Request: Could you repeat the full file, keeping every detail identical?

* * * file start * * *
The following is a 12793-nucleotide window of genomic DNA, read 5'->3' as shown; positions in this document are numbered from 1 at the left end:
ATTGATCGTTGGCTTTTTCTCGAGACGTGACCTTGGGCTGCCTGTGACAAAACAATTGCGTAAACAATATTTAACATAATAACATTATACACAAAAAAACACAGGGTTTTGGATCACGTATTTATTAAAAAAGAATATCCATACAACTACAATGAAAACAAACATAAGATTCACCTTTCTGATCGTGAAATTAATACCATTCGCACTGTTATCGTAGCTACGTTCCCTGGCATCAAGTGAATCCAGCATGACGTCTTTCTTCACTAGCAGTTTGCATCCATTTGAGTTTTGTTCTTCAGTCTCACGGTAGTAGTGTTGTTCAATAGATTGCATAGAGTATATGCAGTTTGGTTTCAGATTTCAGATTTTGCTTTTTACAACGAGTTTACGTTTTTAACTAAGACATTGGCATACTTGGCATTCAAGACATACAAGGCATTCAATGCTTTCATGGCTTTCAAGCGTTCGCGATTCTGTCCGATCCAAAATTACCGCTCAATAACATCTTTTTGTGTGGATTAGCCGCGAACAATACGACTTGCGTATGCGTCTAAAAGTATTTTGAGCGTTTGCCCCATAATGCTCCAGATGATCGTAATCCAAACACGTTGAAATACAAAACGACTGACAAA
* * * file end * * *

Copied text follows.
The following is a 12793-nucleotide window of genomic DNA, read 5'->3' as shown; positions in this document are numbered from 1 at the left end:
ATTGATCGTTGGCTTTTTCTCGAGACGTGACCTTGGGCTGCCTGTGACAAAACAATTGCGTAAACAATATTTAACATAATAACATTATACACAAAAAAACACAGGGTTTTGGATCACGTATTTATTAAAAAAGAATATCCATACAACTACAATGAAAACAAACATAAGATTCACCTTTCTGATCGTGAAATTAATACCATTCGCACTGTTATCGTAGCTACGTTCCCTGGCATCAAGTGAATCCAGCATGACGTCTTTCTTCACTAGCAGTTTGCATCCATTTGAGTTTTGTTCTTCAGTCTCACGGTAGTAGTGTTGTTCAATAGATTGCATAGAGTATATGCAGTTTGGTTTCAGATTTCAGATTTTGCTTTTTACAACGAGTTTACGTTTTTAACTAAGACATTGGCATACTTGGCATTCAAGACATACAAGGCATTCAATGCTTTCATGGCTTTCAAGCGTTCGCGATTCTGTCCGATCCAAAATTACCGCTCAATAACATCTTTTTGTGTGGATTAGCCGCGAACAATACGACTTGCGTATGCGTCTAAAAGTATTTTGAGCGTTTGCCCCATAATGCTCCAGATGATCGTAATCCAAACACGTTGAAATACAAAACGACTGACAAA